Roots - growing thriving and on the rise(April 10, 2018)
Is ‘roots music’ anything to do with folk or an integral element of folk, and if it is either, has it dropped into the same confusion of categorisation as folk music? The first contemporary use of the word ‘roots’ in a musical sense was to define traditional musical played by artists in the styles of their ancestors ... pretty close to an already accepted term for folk. This ‘roots’ definition covered music from Albania to Zimbabwe ... and rightly so, it’s not just music from ‘over there’. Roots was primarily but not necessarily in the folk culture or oral music vein, and although obscurely not referred to as music from the British Isles, it’s once again pretty close to one accepted definition of folk music. That is music from ‘the oral tradition of a particular region or country’.
The term ‘roots revival’ was more specific in that it described artists playing music that was all but extinct. Generally, the music being revived was not quite dead, although some branches of its tree were withered and others near to dying ... not too far once more from the British folk revival. Then again, many middle class British folkies of the 70s and 80s perceived ‘roots’ to be only ethnic music from third-world countries ... often patronisingly and incredibly insultingly described as ‘music played by foreign or ‘third-world’ people’.
Like folk, much roots music incorporates political lyrics, often critical of a government, a religion or the ruling authority or of a class or society in general. If that’s not close to British folk what is? Often, the lyrics of thus-defined roots music are from a class or sub-culture of a nation that uses music to express more than social unrest, injustice and human problems, it is often the embodiment of that nation's character or tradition. Roots music is all music that comes from that position ... the roots that ensure we all thrive ... and that includes British folk as much as that from outside these islands.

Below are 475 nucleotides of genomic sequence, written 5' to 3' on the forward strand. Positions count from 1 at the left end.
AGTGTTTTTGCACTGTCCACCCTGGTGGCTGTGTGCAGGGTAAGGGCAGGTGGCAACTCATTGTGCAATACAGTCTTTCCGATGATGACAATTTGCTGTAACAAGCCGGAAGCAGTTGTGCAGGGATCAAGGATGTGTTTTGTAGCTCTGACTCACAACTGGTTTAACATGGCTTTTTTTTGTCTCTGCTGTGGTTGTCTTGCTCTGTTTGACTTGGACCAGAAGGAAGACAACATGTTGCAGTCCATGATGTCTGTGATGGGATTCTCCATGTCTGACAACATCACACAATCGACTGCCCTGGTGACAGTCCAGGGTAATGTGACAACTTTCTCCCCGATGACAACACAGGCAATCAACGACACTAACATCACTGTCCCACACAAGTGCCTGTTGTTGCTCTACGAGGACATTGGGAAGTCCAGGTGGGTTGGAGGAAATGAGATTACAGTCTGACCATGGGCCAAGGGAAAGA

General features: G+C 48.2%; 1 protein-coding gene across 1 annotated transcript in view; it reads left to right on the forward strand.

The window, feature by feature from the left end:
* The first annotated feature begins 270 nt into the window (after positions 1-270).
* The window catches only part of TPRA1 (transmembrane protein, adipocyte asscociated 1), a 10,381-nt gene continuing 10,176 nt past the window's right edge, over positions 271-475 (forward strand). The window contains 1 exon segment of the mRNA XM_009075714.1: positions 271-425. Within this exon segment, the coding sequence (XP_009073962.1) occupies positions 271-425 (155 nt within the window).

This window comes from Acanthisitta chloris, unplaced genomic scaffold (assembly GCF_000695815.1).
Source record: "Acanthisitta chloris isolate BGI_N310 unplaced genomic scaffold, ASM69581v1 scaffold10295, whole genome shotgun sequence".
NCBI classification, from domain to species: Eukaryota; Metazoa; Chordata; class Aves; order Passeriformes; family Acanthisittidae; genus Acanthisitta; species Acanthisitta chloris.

Take a look at ‘roots’ music today and much of it is categorised by national and regional boundaries. Boundaries that are often perceived as separate to ‘home grown’ folk. The folk that many call the 'British folk vein' includes all music from the British Isles and most of it owes a debt to its roots; wherever they thrive. There is a growing desire to classify and categorise ‘roots’ as there is with folk music and eventually it’s pointless. If musical history shows us anything then it demonstrates the roots derivative of all music, and if that’s not an accepted definition in what is increasingly a diverse mix of humanity then heaven help us all.